“It would almost always be less expensive to hire a more traditional landscaping crew or fall back on some other solution, herbicides or mowing or mechanical removal, and if the ground is flat and there are no special circumstances, that would be the case,” Steele says. “But we’re often hired to do very steep topography, land adjacent to creeks and ponds where we worry about erosion and chemical runoff. We’re hired to do it in places that would really be challenging, if not unsafe, to be handling chainsaws and other handheld equipment. We’re talking about places where you get vines and thorns tangling around your ankles while you’re on a steep slope and you can’t even see your feet.”
In the Seattle area, Dunakin says she charges $820 per day. Depending on the job, it might take the goats four days to do an acre or 10 days to clear an acre based on the vegetation. She either uses 60-goat herds or 120-goat herds.
She says Rent-A-Ruminant does work with just about everyone including cities, local towns, government agencies and corporate companies.
“They do it for the positive PR that they get because people absolutely love goats,” Dunakin says. “If you’re working in an area where there’s people around, they will come out of the woodwork to watch the goats, and they love it.”
As for Kibby, she says all of their pricing is custom per job but most residential jobs end up in the $400-$1,000 range depending on size, density of foliage and complexity of set up. She says their day rate is $200, which includes about 25 goats.
Kibby says most of their residential jobs are completed in two to five days. The majority of Red Wagon Goats’ customers are residential homeowners but Kibby says they do have some requests from commercial and municipal properties.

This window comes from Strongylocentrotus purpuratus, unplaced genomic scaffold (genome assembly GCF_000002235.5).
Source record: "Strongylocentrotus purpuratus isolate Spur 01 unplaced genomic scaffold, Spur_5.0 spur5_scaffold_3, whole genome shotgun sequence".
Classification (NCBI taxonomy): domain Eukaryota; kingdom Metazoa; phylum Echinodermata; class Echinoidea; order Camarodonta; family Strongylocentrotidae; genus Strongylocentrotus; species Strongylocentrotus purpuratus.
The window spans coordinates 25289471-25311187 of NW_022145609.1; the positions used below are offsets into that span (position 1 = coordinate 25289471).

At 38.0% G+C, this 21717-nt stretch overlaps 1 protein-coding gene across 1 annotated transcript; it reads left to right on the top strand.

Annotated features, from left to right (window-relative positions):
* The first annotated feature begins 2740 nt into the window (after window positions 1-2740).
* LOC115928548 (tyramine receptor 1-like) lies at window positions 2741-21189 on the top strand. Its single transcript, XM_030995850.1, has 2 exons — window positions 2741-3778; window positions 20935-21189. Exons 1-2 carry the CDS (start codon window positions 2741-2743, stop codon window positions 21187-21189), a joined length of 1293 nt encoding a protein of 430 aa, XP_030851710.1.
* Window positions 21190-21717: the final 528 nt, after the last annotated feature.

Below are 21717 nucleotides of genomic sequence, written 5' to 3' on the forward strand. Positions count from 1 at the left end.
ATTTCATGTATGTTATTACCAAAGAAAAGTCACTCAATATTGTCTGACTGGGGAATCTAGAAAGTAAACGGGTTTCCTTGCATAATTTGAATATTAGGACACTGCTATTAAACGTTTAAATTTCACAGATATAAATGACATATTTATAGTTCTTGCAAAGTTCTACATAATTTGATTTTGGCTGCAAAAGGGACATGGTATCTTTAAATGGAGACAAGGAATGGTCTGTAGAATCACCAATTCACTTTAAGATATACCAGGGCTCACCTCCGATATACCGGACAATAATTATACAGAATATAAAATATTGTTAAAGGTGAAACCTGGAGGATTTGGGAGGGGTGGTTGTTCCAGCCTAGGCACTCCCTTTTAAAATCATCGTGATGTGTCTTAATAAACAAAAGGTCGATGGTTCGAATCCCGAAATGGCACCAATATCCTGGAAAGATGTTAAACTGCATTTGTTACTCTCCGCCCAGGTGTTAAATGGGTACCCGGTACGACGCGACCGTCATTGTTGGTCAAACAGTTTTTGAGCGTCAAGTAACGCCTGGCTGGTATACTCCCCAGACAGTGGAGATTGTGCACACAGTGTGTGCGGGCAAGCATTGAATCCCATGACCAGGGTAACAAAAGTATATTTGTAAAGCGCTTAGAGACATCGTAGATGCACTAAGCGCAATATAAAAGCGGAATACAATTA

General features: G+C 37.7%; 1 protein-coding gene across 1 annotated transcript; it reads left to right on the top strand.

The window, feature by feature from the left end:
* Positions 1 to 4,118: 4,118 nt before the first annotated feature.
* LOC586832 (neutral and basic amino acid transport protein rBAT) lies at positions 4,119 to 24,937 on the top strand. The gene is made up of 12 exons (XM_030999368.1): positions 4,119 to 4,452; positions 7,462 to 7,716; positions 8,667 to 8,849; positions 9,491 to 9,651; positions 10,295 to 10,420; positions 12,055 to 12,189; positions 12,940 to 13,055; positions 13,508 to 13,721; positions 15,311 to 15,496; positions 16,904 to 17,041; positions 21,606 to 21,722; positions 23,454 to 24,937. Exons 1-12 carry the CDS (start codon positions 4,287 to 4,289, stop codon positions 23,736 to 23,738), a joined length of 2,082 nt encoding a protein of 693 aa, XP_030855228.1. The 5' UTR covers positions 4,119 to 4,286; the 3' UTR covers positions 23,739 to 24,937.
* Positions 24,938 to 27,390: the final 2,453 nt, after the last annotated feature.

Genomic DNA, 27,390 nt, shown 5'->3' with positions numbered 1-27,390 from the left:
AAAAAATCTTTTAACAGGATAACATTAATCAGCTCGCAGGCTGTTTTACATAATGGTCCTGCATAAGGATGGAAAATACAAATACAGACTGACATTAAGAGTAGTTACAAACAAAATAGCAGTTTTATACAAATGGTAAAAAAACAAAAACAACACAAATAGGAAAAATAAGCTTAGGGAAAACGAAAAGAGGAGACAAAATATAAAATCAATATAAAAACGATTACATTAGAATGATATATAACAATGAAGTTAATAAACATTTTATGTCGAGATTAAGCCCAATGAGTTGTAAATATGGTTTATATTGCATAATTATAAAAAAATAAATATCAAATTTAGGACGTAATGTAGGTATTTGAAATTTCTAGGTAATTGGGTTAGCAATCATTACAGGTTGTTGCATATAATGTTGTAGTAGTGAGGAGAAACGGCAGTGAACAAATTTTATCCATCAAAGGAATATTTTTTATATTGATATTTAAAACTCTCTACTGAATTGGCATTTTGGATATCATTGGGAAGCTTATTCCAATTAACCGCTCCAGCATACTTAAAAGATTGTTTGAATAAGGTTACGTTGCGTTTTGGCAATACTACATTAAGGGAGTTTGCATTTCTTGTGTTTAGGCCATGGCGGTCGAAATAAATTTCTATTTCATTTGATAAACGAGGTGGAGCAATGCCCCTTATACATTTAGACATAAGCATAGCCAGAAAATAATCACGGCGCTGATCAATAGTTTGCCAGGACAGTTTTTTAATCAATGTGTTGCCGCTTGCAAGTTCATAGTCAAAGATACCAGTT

“Targeted goat browsing is a great way to clear invasive plant species, preserve native trees and make outdoor spaces useable,” Kibby says. “It isn’t a lawn mowing service or a landscaping service, but it is perfect for all these metro Atlanta backyards that are completely natural and overgrown with ivy because a lot of people don’t want to spray toxic chemicals where their dogs and kids play.”
She adds that goatscaping also has a novelty and sweetness to it.
“Our goats aren’t handled like livestock – they all have names and stories and we encourage people to text us photos of their favorites and learn their names,” Kibby says. “It’s very interactive and gets people out in their own backyard, a part of the process of transforming it.”
Check back tomorrow for part two where we’ll look at the benefits and challenges of goatscaping and how it can be incorporated into your business.